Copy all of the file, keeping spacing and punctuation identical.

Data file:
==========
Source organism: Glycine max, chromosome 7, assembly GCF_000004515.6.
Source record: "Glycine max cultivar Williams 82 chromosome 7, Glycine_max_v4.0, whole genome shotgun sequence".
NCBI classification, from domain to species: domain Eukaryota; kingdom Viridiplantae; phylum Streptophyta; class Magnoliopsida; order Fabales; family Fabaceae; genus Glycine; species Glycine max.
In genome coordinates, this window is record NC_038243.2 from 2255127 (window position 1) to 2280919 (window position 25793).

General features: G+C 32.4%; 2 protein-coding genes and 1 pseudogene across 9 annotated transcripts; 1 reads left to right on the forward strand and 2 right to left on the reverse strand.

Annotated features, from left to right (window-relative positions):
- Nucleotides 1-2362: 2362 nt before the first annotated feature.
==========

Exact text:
Source organism: Glycine max, chromosome 7, assembly GCF_000004515.6.
Source record: "Glycine max cultivar Williams 82 chromosome 7, Glycine_max_v4.0, whole genome shotgun sequence".
NCBI classification, from domain to species: domain Eukaryota; kingdom Viridiplantae; phylum Streptophyta; class Magnoliopsida; order Fabales; family Fabaceae; genus Glycine; species Glycine max.
In genome coordinates, this window is record NC_038243.2 from 2255127 (window position 1) to 2280919 (window position 25793).

General features: G+C 32.4%; 2 protein-coding genes and 1 pseudogene across 9 annotated transcripts; 1 reads left to right on the forward strand and 2 right to left on the reverse strand.

Annotated features, from left to right (window-relative positions):
- Nucleotides 1-2362: 2362 nt before the first annotated feature.